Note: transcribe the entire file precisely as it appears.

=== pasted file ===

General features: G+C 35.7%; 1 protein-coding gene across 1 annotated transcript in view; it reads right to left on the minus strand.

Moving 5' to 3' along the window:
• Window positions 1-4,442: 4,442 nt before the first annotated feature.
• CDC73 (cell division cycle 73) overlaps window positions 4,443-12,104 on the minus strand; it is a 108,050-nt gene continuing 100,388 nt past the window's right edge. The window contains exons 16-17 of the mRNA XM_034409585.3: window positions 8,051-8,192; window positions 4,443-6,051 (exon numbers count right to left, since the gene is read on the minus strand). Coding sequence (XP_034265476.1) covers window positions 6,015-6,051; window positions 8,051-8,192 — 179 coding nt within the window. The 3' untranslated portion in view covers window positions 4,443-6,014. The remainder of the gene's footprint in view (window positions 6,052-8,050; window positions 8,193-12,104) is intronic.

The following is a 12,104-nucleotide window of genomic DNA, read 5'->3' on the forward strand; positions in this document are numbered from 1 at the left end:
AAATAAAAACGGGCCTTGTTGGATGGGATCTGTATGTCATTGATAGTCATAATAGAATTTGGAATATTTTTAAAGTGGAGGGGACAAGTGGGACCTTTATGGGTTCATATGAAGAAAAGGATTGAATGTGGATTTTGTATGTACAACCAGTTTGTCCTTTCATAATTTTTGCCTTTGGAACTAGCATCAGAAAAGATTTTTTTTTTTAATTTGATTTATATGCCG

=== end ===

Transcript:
General features: G+C 35.7%; 1 protein-coding gene across 1 annotated transcript in view; it reads right to left on the minus strand.

Moving 5' to 3' along the window:
• Window positions 1-4,442: 4,442 nt before the first annotated feature.
• CDC73 (cell division cycle 73) overlaps window positions 4,443-12,104 on the minus strand; it is a 108,050-nt gene continuing 100,388 nt past the window's right edge. The window contains exons 16-17 of the mRNA XM_034409585.3: window positions 8,051-8,192; window positions 4,443-6,051 (exon numbers count right to left, since the gene is read on the minus strand). Coding sequence (XP_034265476.1) covers window positions 6,015-6,051; window positions 8,051-8,192 — 179 coding nt within the window. The 3' untranslated portion in view covers window positions 4,443-6,014. The remainder of the gene's footprint in view (window positions 6,052-8,050; window positions 8,193-12,104) is intronic.

The following is a 12,104-nucleotide window of genomic DNA, read 5'->3' on the forward strand; positions in this document are numbered from 1 at the left end:
AAATAAAAACGGGCCTTGTTGGATGGGATCTGTATGTCATTGATAGTCATAATAGAATTTGGAATATTTTTAAAGTGGAGGGGACAAGTGGGACCTTTATGGGTTCATATGAAGAAAAGGATTGAATGTGGATTTTGTATGTACAACCAGTTTGTCCTTTCATAATTTTTGCCTTTGGAACTAGCATCAGAAAAGATTTTTTTTTTTAATTTGATTTATATGCCG